Need to Know
Tuesday – Sunday
9-11, 11-1, 1-3, 3-5, 5-7 + (7-9 on Thursdays)
Spaces are Limited
Villa Borghese has a limited capacity of 360 people per time slot visit which is why it is so important to book your ticket as far in advance as possible. When you compare this to the Vatican Museums 30,000 visitors per day, you can see just how exclusive this tour really is!
Spanning over a distance of 80 hectares on the Pincian Hill and Campus Martius, this is the third larges park in Rome. We love Parc Borghese so much that we’ve included it as part of our most popular Borghese Tour and we even ranked Parc Borghese as #1 above the Vatican Gardens in our popular post 'The 6 Best Gardens of Rome'.
Some stand out features of the park include; 'Casina di Raffaelo', home to Raphael Sanzio da Urbino of the Raphael Rooms, 'Galleria Nazionale d’Arte Moderna' the National Gallery of Modern Art, and 'Bio Parco di Roma' an open air zoo.
One of the main reasons we rate this gallery above so many others is the historic value in every inch of the building. Mosaics from ancient Roman villas line the walls, lifelike sculptures are littered throughout and famous renaissance paintings hung in every room.
Venus Victrix (Pauline Bonaparte) by Canova
An homage to the Borghese family themselves, this sculpture of Pauline was commissioned by her husband Camillo Borghese and executed between 1805 and 1808. The neo classical portrait was meant to encapsulate Pauline in the guise of Venus, the god of love and fertility. It was a typical roman tradition to portray mortals as gods in order to honor them and create a sense of immortality. However, nude female portraits were considered somewhat crude at the time and so this would have been unusual. Pauline was said to have had a reputation for promiscuity and even though Canova asked her not to, she posed naked for him anyway. Canova strategically placed drapery over her to retain a sense of modesty. The apple in Pauline’s hand is representative of Aphrodite’s victory in ‘the Judgement of Paris’, an old Greek mythological story. The room this sculpture is held in is also home to a ceiling painting portraying the Judgement of Paris, painted by Domenico de Angelis in 1779.
The Rape of Proserpina by Bernini
This large Baroque marble statue was created by Gian Lorenzo Bernini when he was just 23 years of age. The statue depicts the abduction of Proserpina by the god ‘Pluto’ as he attempts to steal her away from the mortal world and take her to the underworld. Pluto intended to have Proserpina as his wife, which doesn't seem to be a mutual decision. On the far side of Proserpina is Ceberus, the vicious three headed dog of the underworld. Ceberus is barking at Proserpina in an effort to scare her into submission, but she does not submit. The real beauty of this sculpture lies in the detail, depicting both the strength and frailty of the female form. Strength of Proserpina as she is willing to fight against all odds. Frailty as Pluto’s fingers sink deep into the flesh of Proserpina’s thigh through the struggle.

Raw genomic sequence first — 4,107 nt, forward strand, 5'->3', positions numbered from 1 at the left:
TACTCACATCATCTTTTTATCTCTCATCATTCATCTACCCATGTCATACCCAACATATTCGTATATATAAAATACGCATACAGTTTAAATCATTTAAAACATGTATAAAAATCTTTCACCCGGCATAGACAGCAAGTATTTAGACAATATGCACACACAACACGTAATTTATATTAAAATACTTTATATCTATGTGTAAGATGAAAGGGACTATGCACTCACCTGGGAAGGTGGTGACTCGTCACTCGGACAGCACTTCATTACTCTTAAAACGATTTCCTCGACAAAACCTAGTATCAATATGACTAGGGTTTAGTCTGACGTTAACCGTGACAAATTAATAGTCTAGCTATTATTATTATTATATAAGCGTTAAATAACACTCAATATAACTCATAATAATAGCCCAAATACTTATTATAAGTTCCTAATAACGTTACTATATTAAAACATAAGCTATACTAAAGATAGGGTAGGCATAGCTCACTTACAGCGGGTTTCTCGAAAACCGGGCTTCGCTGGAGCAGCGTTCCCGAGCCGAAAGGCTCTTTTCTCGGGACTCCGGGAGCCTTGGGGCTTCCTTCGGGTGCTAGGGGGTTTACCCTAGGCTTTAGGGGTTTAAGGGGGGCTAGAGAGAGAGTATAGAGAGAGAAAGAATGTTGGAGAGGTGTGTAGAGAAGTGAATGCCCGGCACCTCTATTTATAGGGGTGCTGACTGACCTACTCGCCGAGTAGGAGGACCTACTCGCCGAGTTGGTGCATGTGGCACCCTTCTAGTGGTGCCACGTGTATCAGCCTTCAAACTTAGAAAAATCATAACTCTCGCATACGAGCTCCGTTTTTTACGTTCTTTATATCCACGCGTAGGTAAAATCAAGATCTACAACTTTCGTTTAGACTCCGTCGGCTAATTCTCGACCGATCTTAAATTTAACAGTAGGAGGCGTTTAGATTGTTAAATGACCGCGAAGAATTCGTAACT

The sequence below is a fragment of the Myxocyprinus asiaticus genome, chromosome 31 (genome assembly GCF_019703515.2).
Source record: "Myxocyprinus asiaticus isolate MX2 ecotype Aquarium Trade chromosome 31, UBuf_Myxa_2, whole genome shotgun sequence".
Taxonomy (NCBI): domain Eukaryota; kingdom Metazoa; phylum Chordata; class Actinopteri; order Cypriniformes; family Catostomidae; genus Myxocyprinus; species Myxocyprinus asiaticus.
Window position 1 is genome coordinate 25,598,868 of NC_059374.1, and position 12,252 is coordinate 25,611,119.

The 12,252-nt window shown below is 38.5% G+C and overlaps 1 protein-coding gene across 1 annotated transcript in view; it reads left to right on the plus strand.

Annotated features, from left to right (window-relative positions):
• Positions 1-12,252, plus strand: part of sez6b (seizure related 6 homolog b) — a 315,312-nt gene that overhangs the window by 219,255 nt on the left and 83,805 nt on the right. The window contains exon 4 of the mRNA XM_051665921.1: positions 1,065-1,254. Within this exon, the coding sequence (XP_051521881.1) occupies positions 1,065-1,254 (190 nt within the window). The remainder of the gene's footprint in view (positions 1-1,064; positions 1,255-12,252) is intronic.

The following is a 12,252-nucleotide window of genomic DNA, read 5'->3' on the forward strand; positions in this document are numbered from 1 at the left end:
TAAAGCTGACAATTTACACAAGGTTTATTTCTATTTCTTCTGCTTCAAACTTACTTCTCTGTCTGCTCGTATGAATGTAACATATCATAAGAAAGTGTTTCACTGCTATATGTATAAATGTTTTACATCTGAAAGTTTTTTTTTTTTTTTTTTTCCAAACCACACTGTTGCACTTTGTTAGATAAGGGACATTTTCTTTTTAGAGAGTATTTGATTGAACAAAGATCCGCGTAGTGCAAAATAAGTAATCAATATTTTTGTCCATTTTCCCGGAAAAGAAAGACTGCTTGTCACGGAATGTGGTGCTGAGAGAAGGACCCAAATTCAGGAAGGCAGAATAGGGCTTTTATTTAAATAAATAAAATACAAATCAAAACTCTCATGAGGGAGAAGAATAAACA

David with the head of Goliath by Caravaggio
One of Caravaggio’s most famous pieces, this is not just a self-portrait, but a double self-portrait. Caravaggio has painted himself as both David and Goliath, depicting different stages of his life. Art critics have considered the sorrowful look on young David’s face to be representative of sadness felt for Goliath whose innocence has been corrupted by age and power, ultimately to his demise. Whether Caravaggio feels this is representative of himself is up for debate. Nevertheless, the stunning facial expressions and details captured in this oil painting are unforgettable.
Deposition by Raphael
This famous renaissance painting depicts the deposition, lamentation and entombment of Christ. This is the breakthrough painting of Raphael’s career and was commissioned by the mother of notorious gangster Grifonetto Baglioni after his murder, 1500AD. On completion, the painting was hung by the alter in the family’s chapel. Grifonetto himself can be seen as one of the youths carrying the body. Other famous figures in the image are; St. John, Mary Magdalene and the Virgin Mary.
Apollo and Daphne by Bernini
This life sized baroque marble sculpture displays the story of Apollo and Daphne in Ovid’s Metamorphoses. Similar to ‘the Rape of Proserpina’, this story too is about a women fleeing the capture of a powerful man. As the story go's, Cupid was feeling a little mischievous and decided to strike both Apollo and Daphne with love arrows. However, the arrows were opposite in nature, Apollo receiving the arrow of excitement and Daphne receiving the arrow of revolt. Apollo sees Daphne and is immediately overcome by desire. Daphne, the daughter of god Peneus runs for her life, pleading and promising anything for him to to let her go. As she is running out of breath she prays to her father “Destroy the beauty that has injured me, or change the body that destroys my life”. Before she was able to finish, her body seizes up and begins to turn to wood. Her hair turns to leaves and arms to branches. Apollo’s love for Daphne never let up as he professes his love to the tree she became. Bernini originally planned for the sculpture to be viewed slightly from the right as this angle allows the observer to see both reactions simultaneously. Keep this in mind on arrival.